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Discussion in 'General Knife Discussion' started by GarageBoy, Apr 1, 2004.
I hear the term Mid Tech a lot, what does it mean?
Usually custom or semi custom makers outsource the making of one or many parts of their knives to a) lower cost b) increase production.
How do you identify a Mid-Tech knife?
It's tough. We as consumers must depend on the custom makers to tell us. The better ones do. Sometimes they even go over board.
Bob Terzuola has a new folder out that is priced at around $ 325 and only available directly from him but he notes that the knife is shopped out to his specs and he inspects each one prior to selling it.
The new Bid Nealy PTK is still a custom but Bud goes out of his way to note that he has the blanks laser cut but does all other work himself.
I suggest you do a search on midtechs since this has been a topic of interest. There have been some good magazine articles by makers on what constitutes a handmade single maker custom knife.
The benfit to us of course is we get a high quality custom design in a more affordable form.
Mid Tech is as DaveH said, knives that can be called hybryde between customs and productions. Generally, machines cuts the overall shape but the finish (e.x. grinding and sharpening, checking if everything is ok)is 'handmade'... Simonich knives are usually midtech. And there's a proper mark on them, too.
oops Am I so much drunk? :barf: of course it refers to outsource materials, often sheats. better go to bed now.. :barf:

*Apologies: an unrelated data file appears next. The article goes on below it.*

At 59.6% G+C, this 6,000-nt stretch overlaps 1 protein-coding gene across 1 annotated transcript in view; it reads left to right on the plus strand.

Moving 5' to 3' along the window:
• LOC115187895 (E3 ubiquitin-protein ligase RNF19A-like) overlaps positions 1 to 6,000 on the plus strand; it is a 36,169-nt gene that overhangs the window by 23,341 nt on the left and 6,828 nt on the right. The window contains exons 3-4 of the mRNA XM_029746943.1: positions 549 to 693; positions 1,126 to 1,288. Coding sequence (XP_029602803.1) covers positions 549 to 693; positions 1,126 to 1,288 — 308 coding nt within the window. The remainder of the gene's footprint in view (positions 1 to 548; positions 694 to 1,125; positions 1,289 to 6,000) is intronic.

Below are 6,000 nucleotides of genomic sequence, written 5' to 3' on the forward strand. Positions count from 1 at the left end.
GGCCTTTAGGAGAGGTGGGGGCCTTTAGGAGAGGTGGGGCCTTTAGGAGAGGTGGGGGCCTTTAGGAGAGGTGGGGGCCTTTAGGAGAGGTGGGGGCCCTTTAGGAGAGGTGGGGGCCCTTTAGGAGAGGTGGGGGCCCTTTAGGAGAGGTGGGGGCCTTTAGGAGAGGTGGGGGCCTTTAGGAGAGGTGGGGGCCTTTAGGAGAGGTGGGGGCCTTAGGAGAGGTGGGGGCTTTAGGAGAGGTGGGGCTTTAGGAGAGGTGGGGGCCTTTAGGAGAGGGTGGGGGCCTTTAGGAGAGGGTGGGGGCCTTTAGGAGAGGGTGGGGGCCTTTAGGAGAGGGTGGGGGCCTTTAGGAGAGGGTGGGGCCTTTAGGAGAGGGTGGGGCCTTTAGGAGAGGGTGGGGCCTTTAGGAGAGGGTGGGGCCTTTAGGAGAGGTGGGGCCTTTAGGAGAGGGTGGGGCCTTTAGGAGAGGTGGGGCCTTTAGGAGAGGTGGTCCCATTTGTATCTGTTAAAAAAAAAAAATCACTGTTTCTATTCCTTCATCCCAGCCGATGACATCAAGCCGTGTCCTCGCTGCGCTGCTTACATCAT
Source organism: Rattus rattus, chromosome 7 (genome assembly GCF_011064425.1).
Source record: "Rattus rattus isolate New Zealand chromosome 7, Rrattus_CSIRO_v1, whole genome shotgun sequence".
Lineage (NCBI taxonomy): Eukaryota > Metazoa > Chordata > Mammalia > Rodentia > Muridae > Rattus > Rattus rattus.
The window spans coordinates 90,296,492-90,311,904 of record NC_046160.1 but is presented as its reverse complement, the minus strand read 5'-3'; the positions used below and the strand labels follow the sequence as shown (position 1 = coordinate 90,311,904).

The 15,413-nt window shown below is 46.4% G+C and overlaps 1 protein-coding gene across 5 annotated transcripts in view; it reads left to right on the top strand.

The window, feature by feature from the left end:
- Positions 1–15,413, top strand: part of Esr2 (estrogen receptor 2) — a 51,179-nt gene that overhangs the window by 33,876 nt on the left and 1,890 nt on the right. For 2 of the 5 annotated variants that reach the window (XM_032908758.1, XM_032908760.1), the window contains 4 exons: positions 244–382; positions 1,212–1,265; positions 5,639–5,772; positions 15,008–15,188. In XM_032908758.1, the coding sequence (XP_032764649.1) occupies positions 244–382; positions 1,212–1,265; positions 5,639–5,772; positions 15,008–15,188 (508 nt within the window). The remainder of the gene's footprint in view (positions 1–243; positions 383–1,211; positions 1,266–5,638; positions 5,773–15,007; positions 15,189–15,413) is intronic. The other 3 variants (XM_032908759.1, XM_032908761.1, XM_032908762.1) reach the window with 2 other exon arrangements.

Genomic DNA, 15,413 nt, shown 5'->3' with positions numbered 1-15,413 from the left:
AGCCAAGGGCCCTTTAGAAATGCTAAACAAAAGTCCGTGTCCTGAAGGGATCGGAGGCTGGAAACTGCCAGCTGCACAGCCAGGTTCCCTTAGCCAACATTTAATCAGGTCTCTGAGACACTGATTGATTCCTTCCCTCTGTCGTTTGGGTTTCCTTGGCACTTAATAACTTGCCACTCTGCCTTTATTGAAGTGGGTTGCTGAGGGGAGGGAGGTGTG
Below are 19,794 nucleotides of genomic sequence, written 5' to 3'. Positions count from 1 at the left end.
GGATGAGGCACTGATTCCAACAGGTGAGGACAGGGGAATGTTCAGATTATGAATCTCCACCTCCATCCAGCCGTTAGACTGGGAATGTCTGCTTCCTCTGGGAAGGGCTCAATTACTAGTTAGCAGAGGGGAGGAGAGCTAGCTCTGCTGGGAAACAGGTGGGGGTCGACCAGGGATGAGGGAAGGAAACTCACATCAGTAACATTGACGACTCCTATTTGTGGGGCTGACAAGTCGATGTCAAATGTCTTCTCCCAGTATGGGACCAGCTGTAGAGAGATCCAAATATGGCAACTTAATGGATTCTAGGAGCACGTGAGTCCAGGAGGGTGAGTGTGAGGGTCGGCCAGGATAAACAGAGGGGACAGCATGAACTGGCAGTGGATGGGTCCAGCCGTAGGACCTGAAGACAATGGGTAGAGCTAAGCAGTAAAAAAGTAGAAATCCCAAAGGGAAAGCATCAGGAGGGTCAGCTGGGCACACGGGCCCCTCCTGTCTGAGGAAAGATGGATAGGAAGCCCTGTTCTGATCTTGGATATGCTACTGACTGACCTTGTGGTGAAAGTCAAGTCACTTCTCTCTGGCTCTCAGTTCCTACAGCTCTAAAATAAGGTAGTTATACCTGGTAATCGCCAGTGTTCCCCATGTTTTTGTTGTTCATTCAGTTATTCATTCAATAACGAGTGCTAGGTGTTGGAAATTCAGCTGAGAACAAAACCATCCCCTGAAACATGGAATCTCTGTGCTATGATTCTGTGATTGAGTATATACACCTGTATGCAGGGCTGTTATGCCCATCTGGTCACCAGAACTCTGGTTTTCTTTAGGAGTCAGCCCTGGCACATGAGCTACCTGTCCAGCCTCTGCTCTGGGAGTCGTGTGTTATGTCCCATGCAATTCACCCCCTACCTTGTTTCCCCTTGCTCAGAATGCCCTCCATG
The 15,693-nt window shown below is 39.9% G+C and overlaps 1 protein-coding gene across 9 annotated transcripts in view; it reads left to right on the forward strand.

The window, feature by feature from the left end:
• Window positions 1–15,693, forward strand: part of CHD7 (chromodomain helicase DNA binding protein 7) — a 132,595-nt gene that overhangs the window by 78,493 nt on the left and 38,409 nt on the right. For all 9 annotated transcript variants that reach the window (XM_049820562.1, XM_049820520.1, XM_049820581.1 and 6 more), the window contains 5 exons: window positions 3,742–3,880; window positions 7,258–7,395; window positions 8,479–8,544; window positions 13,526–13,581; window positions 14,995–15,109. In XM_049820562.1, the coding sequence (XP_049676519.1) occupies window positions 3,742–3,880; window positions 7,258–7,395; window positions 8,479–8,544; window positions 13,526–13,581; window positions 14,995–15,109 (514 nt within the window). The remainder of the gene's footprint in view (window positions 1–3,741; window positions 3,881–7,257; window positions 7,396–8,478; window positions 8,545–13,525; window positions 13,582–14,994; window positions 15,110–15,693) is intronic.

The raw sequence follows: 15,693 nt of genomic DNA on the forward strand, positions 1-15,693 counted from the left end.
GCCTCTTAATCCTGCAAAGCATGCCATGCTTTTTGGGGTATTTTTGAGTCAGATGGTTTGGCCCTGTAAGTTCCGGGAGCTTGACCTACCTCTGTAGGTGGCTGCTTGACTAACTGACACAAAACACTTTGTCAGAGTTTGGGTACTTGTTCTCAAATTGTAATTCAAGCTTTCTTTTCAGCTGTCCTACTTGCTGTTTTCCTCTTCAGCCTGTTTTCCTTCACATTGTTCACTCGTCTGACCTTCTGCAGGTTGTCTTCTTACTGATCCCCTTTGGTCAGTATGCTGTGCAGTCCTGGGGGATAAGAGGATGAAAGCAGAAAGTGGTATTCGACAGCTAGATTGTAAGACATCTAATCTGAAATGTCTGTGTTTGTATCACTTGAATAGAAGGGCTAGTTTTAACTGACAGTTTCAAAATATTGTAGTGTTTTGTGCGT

Mid-Tech is a class of knives I created a few years ago to put a dividing line between custom and production .I wanted to discontinue my Boa knife a few years ago due to bordom but the demand was still so high I didn't dare . So I decided to get the parts cut out for me and I would do the grinding shaping and finnishing myself .Problem was , I didn't want everyone to assume I did all my knives this way. I needed to devise a way to differentiate between my custom and these knives I had subbed out part of .The answer was Mid-Tech ,by creating a new category of knives somewhere between custom and production and marketing as such these "Mid-Tech" knives would clearly establish a dividing line between custom and Mid-Tech or less than 100% authorship. Honesty is the key here . Since then there are those that have adopted the term Mid-Tech and defined it differently than I ,which I don't agree with . I installed a dividing line between custom and Mid-Tech but failed to mention that if a knife is all subbed out it is still a PRODUCTION KNIFE. There are alot of makers and posers that think that by assembling a knife they farmed out 90% ,sharpening it and logoing it it is Mid-Tech . It is not a Mid-Tech it is primarily factory made and there for is a Production knife . Now I don't know what % authorship a knife needs to have to be called a Mid-Tech , didn't think it necessary but things bieng as they are there are those that will split hairs and do as little as possable by hand and use the term Mid-Tech where the spirit of the term is lost . Again always ask how much was hand made by the guy or gal whose name appears on the knife . Honor and Honesty are key and as much as we don't like to hear it there are some sneaky ,treacherous ,predators out there who will deliberately mislead in order to turn a quick buck . Most are credible ,honest folk just trying to make a living . Don't let the 10% ruin the credibility of the 90%.